The advantages of solar energy tend come in the medium and long term: it saves money on fuel consumption, reduce our dependence on fossil fuels, reduce our carbon footprint and reduce the impact of climate change. All these are very worthy of embracing solar technology reasons. However, in appropriate circumstances, solar energy can have a more immediate impact on the lives of people.
Much of the Third World has an abundance of sun, but little or no access to affordable electricity. The common alternative, oil lamps, expensive, dangerous and ineffective. These are some amazing examples where a number of charities are using solar technology life changing – right now!
1 COCO and Solar Lamp Project
Comrades children abroad, COCO has a project in Tanzania to provide young people with sunlamps. In this region the electricity supply is unreliable; some power outages can last up to seven days. Also, many people can not afford electricity. Night light is usually provided by kerosene lamps fees disadvantages, fire, health problems and environmental damage. Students are provided with micro-loans. They pay around € 1 per week to share and use a kerosene lamp. Your payments of a solar lamp is approximately 1.25 pounds a week. After 25 weeks, their loans are repaid. So free your lighting needs are met.
2 Solar Aid and Sunnymoney companies
Help Solar and its subsidiary Sunnymoney has the social objective of increasing access to solar lights and reduce dependence on kerosene lamps. Is solar lights provide reliable energy saves money, improves health and educational opportunities for bettors, providing light to study without worrying about the cost and dangers of using kerosene lamps. Their lamps also have a cell phone charger, a potential source of additional income.
3 d.light Design
d.light manufactures and distributes four solar light products targeting the 2.6 billion people in the world lack access to reliable electricity. Their lights provide reliability and short recovery periods without maintenance due to energy cost is reduced by almost 50%. Furthermore, access to light at night can help increase productivity and therefore household income. In collaboration with Christian Aid pointed 4,400 homes in three states of India. A similar project was recently launched in Africa.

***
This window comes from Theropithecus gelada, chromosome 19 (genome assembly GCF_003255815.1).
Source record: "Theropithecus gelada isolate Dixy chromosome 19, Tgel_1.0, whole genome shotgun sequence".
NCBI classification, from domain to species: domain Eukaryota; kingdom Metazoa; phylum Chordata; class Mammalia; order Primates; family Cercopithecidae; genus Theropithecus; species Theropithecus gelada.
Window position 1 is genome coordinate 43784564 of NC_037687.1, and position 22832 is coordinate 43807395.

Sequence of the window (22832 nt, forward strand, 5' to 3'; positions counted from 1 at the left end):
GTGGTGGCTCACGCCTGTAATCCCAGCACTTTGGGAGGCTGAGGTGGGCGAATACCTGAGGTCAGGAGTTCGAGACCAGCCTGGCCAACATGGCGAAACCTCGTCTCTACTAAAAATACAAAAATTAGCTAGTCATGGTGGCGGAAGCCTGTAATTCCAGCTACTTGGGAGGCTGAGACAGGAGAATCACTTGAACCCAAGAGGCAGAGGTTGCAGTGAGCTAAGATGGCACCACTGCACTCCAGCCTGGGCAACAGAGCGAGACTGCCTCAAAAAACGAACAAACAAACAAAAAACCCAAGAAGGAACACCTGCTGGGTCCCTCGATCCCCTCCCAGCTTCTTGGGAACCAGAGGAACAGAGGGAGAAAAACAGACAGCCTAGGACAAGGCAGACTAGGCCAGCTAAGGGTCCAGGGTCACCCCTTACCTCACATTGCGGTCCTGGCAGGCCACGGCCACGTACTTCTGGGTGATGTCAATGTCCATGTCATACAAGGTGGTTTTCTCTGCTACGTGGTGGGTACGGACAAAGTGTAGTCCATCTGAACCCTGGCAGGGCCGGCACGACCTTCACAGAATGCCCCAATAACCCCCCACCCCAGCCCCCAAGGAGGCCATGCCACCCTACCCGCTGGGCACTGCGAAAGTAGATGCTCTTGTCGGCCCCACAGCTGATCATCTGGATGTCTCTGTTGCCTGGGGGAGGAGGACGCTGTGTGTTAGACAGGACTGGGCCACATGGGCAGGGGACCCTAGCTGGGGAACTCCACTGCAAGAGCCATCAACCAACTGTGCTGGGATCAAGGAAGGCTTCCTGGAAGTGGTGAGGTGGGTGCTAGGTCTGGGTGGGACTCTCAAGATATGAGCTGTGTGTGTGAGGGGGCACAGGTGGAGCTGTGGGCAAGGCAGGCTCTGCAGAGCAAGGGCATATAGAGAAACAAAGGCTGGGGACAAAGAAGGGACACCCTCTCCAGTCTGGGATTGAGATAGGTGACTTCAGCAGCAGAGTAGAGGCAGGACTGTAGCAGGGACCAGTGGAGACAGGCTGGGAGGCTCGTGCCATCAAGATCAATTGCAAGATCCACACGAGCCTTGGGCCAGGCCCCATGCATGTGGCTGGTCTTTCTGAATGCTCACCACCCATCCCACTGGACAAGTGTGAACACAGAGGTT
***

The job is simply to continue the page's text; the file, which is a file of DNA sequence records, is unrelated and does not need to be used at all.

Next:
4 Solutions Practice
With simple technology, Practical Action works with some of the poorest in the world to find innovative, practical and tangible poor people. As an example of this, people of Turkana, northern Kenya have to walk up to 10 kilometers in the relentless heat and sun to find water. Practical Action provides a brilliant solution to this problem – Solar pumps that can supply enough water even in drought conditions. These pumps are so efficient that can provide up to 10,000 liters per hour from a well 100 feet deep.
5 IKEA Foundation
Millions of refugees use large canvas tents costing about $ 500 each and are designed to be used for six months, but used often for years. A disadvantage of these stores is that they can get too hot in the day and very cold at night. The IKEA Foundation has developed a cost-effective alternative to the store, a prototype flat pack refugee shelter. It is modular, lightweight, relatively easy to transport and can be mounted without tools. Be the roof is covered with a reflective film, which keeps you cooler and more days of night. Comes with its own solar panel that is used to power a USB port and light. These shelters are guaranteed for three years, but can last much longer than that. Although currently more expensive than the store canvas sustainability would in time make them more profitable.
6 Maendeleo Foundation
21st century education relies heavily on information technology (IT) is accessed primarily using laptops. In the Third World, most students already face all kinds of barriers, such as fees, uniforms and travel, the added disadvantage of little or no power supply. In Uganda, the Maendeleo Foundation uses solar energy to bridge this technology gap. Much of sub-Saharan Africa outside the network, but not lack equatorial sun. The foundation has two sturdy jeeps. Each is visiting five schools a week, on average, 200 students per day. When a jeep comes to a school, provides an instant, outdoors emerging class room. There is a tent, chairs, desks and portable enough for a computer class. Load solar panels allows students to have a computer lesson several hours.
All these projects are worth supporting. You can play a role, whether large or small, in the eradication of poverty for the most vulnerable people in the world. Visit the websites of the project to find more details on how you can get involved. Make a real difference.